The CSE Media Resource Centre (MRC) aims to facilitate a sustained and interactive contact with the mass media fraternity in India and South Asia. It plans to build an informed and vibrant community of writers on environmental issues by giving them access to information, stimulating them about current issues on environment and development, and inspiring and encouraging them to write in a more rigorous manner.
An active network of writers, once built, will also help to bring information about changes in the environmental field from across the country to our attention. Therefore, it is a two-way street and the key purpose is to build a strong interaction-based network of professionals. Through this, the CSE-media partnership intends to build capacity for sustainable development and create an expanded corpus of knowledge on environmental issues.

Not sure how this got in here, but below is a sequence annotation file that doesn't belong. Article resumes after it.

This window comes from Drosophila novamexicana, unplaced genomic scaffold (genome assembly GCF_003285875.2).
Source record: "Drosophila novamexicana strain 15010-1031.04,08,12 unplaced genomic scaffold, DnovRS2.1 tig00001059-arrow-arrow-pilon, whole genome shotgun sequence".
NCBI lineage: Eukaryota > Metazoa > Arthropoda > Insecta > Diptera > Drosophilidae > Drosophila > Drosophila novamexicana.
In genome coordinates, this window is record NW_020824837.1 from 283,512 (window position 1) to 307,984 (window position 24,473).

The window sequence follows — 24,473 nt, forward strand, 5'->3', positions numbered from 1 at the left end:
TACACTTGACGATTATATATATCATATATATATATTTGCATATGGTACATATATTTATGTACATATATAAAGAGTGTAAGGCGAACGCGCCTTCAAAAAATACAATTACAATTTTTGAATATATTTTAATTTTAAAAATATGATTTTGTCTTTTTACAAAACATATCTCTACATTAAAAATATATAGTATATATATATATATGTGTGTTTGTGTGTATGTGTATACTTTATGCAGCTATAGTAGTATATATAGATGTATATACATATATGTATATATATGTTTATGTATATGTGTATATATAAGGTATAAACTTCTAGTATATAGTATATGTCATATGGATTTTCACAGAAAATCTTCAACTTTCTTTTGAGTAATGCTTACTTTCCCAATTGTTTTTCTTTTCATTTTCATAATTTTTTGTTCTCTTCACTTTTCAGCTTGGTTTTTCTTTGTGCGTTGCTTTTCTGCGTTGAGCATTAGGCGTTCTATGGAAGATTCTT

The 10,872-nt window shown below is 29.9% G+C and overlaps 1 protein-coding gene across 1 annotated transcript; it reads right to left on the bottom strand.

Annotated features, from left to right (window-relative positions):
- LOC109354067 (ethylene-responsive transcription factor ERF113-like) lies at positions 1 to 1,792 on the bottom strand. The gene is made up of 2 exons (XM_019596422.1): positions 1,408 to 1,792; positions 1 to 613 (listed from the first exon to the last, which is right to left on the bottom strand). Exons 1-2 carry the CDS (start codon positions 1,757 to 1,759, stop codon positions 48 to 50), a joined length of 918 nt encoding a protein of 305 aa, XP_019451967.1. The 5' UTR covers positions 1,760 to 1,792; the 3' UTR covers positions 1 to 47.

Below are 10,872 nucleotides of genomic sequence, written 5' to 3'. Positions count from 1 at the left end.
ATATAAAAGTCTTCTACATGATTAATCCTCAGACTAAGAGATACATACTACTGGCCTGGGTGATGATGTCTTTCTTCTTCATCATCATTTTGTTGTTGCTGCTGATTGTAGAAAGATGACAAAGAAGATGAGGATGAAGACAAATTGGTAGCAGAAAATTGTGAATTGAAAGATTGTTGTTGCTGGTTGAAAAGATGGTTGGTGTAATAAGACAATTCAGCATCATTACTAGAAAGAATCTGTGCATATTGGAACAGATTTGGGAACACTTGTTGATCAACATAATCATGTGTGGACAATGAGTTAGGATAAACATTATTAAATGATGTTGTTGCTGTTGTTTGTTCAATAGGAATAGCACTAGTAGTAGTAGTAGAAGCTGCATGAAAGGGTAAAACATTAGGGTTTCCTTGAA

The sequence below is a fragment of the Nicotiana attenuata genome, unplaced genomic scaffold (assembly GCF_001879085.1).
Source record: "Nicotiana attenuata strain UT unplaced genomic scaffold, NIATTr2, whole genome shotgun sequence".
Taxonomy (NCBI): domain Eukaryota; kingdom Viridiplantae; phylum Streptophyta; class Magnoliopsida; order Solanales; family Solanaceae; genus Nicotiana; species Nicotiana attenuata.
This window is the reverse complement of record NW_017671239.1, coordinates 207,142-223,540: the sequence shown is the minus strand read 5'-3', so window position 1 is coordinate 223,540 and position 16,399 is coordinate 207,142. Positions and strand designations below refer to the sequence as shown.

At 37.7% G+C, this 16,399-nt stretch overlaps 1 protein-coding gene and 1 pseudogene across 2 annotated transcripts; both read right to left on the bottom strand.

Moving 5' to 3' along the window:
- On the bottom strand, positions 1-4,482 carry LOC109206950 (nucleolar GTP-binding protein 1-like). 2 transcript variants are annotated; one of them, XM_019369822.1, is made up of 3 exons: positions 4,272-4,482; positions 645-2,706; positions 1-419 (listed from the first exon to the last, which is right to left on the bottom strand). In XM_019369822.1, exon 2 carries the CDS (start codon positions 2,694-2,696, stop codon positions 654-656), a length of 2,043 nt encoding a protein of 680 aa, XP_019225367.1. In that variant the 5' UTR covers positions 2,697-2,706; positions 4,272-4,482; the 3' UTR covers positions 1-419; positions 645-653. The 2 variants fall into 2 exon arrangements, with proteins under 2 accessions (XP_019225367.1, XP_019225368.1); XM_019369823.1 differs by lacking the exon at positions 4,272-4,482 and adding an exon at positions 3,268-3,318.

To do all this, the MRC has developed a host of programmes, tools and activities such as fellowships, briefing workshops, training courses, media alerts and a feature service. It has successfully conducted several media fellowship programmes for journalists on a wide range of environmental issues such as water, desertification, forests and mining. In association with other teams in CSE, it also conducts national, South Asian and regional media briefing workshops. These workshops have primarily aimed at demystifying key environmental issues for the benefit of the media, to enable better and more informed reportage.
Over the years, CSE has accumulated considerable experience in interacting with the media on a regular basis and in helping media understand environment and its concerns. In fact, CSE is one of the few institutions in India which can effectively combine a good fundamental knowledge of environmental issues and skills in research-based journalism with an expertise in how this knowledge and skills can be best disseminated.